Your leaking thatched hut during the restoration of a pre-Enlightenment state.


Hello, my name is Judas Gutenberg and this is my blaag (pronounced as you would the vomit noise "hyroop-bleuach").


decay & ruin
Biosphere II
dead malls
Irving housing

got that wrong

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Like my brownhouse:
   concerned citizen
Thursday, December 2 2010
Like many internet-addicted people with interest in the sciences, I was interested in whatever astrobiological news was being embargoed prior to its release at at 2PM news conference today. Before the content of that story leaked out well before 2PM, I'd been hoping that spectroscopic studies of a distant exoplanet's atmosphere had demonstrated a mix of gases suggesting life on that planet. (It's my informed opinion that such a discovery has a good chance of coming within the next ten years, assuming techological society doesn't first revert to something too marginal to support the necesary research.) An early version of the leaked story had it that new microbes had been discovered that relied on an entirely alien form of biochemistry (that is, they were descended from a different biogenesis event from the one that had produced mushrooms, roosters, and oak trees). That would have been mind-blowing. In the end, though, the news was far more mundane. Microbes had been discovered that could substitute arsenic for phosphorus in their biochemistry. That's admittedly a good trick, but not especially astounding. As for the bacteria themselves, they are clearly descended from bacteria of the sort that gave rise to all other known life. The arsenic utilization trick is just something they picked up later under strong selective pressure in a uniquely-toxic natural environment (Mono Lake, California). It was amazing how poor the level of science reporting of this story was even after the news conference. I have enough biological knowledge to be curious about whether arsenic was being used by these bacteria to make their Phosphate-deoxyribose DNA backbones (part of biological information architecture) or their ATP molecules (part of their energy architecture), but neither information was forthcoming. [In the end, it turned out, nobody is entirely sure yet.]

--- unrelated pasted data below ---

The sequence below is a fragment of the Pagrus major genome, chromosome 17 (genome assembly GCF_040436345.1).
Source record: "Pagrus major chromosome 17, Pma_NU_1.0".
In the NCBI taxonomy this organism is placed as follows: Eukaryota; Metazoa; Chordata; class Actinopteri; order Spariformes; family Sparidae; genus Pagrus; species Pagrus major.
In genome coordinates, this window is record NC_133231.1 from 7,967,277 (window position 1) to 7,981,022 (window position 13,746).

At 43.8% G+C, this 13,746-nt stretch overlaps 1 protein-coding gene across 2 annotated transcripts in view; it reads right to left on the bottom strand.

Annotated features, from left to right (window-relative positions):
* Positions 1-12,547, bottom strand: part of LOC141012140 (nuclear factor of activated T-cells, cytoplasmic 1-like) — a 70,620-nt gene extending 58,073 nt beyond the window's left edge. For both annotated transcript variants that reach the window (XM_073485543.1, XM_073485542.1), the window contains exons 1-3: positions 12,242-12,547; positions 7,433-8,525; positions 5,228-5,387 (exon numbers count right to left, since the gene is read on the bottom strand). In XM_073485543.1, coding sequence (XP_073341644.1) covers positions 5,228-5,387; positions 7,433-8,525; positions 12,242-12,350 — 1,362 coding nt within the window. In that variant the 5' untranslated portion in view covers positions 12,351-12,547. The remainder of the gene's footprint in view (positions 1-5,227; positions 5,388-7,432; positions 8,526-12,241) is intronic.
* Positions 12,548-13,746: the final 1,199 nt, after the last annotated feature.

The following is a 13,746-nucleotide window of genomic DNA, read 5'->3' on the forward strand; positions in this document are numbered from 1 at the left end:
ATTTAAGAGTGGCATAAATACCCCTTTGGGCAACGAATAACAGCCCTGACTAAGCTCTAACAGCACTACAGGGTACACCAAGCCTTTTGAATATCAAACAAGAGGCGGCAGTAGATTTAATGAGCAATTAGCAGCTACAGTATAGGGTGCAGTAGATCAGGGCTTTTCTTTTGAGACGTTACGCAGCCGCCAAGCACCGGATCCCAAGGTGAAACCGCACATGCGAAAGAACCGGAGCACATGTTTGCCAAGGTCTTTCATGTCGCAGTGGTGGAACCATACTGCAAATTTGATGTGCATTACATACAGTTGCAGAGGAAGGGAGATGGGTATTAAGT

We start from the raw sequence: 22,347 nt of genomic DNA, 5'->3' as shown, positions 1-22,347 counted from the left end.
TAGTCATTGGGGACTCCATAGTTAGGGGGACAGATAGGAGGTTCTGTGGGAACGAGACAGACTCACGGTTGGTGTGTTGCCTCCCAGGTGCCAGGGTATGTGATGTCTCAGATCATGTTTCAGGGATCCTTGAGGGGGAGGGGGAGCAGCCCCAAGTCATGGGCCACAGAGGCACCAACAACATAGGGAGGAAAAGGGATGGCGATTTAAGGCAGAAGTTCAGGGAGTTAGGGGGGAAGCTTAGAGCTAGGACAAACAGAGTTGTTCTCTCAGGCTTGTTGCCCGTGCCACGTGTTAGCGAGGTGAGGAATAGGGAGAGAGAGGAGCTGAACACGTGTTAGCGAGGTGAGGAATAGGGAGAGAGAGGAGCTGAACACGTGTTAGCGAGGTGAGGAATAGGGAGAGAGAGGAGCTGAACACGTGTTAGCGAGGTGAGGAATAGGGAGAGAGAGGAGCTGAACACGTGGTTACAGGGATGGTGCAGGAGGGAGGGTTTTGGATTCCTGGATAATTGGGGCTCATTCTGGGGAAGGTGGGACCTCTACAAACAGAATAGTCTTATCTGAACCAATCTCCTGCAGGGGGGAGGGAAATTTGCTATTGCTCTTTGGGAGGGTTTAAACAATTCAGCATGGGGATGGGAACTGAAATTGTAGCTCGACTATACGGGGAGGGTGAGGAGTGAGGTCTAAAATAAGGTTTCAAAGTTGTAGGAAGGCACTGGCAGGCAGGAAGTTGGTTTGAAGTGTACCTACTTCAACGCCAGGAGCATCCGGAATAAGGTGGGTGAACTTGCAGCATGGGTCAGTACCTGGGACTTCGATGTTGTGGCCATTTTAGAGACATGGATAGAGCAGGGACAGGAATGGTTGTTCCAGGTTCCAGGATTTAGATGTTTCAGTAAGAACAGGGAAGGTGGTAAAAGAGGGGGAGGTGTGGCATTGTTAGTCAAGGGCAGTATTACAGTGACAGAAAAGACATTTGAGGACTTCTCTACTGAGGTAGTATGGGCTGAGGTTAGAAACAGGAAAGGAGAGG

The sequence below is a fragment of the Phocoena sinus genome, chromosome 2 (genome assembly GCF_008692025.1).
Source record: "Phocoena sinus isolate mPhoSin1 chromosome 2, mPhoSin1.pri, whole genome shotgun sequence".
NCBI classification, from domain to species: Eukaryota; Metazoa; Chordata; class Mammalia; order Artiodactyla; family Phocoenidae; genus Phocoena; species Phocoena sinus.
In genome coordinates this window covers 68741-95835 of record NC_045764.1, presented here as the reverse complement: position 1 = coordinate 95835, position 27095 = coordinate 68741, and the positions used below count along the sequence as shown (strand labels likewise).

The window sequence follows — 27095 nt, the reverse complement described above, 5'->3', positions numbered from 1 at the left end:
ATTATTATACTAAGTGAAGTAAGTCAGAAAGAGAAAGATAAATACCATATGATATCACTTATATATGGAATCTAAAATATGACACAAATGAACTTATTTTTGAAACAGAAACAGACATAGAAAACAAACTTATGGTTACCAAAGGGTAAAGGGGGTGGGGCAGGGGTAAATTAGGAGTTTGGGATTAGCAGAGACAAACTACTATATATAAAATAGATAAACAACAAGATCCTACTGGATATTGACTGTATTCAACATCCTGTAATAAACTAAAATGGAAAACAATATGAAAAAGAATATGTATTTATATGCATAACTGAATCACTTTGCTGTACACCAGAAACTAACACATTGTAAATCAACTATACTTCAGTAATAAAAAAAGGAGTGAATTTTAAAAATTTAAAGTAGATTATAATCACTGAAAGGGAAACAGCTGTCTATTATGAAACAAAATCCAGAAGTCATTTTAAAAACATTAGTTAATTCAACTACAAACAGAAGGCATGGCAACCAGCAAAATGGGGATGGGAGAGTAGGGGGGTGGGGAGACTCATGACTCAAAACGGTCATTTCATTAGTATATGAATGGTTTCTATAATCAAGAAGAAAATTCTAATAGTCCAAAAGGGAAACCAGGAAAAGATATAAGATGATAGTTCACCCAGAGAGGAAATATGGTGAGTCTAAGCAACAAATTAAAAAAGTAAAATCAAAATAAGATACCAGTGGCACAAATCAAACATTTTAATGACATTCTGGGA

This evening Gretchen and I would be attending a meeting held by the Town of Woodstock on a motion to revoke the license for the one animal sanctuary with which we have a relationship (the one in Willow). It seems that five of the sanctuary's neighbors had been bothered by noise resulting from the three (count 'em: one, two, three) live music events the sanctuary had held in the last year and had filed a motion to revoke their special use permit. So Jenny and Doug (who run the sanctuary) had rallied the troops, including us.
We entered Woodstock from the west, stopping first at a joinery shop along the Bearsville-Wittenberg Road to check in on a rustic coffee table we're having made for us by a joiner Gretchen had recently met. The original version of the table was a bit too rustic and devoid of straight lines, so we stood around while the joiner dude drew in some lines and interactively made some cuts. It was still perhaps a bit too rustic, but we won't know until we put it in our living room.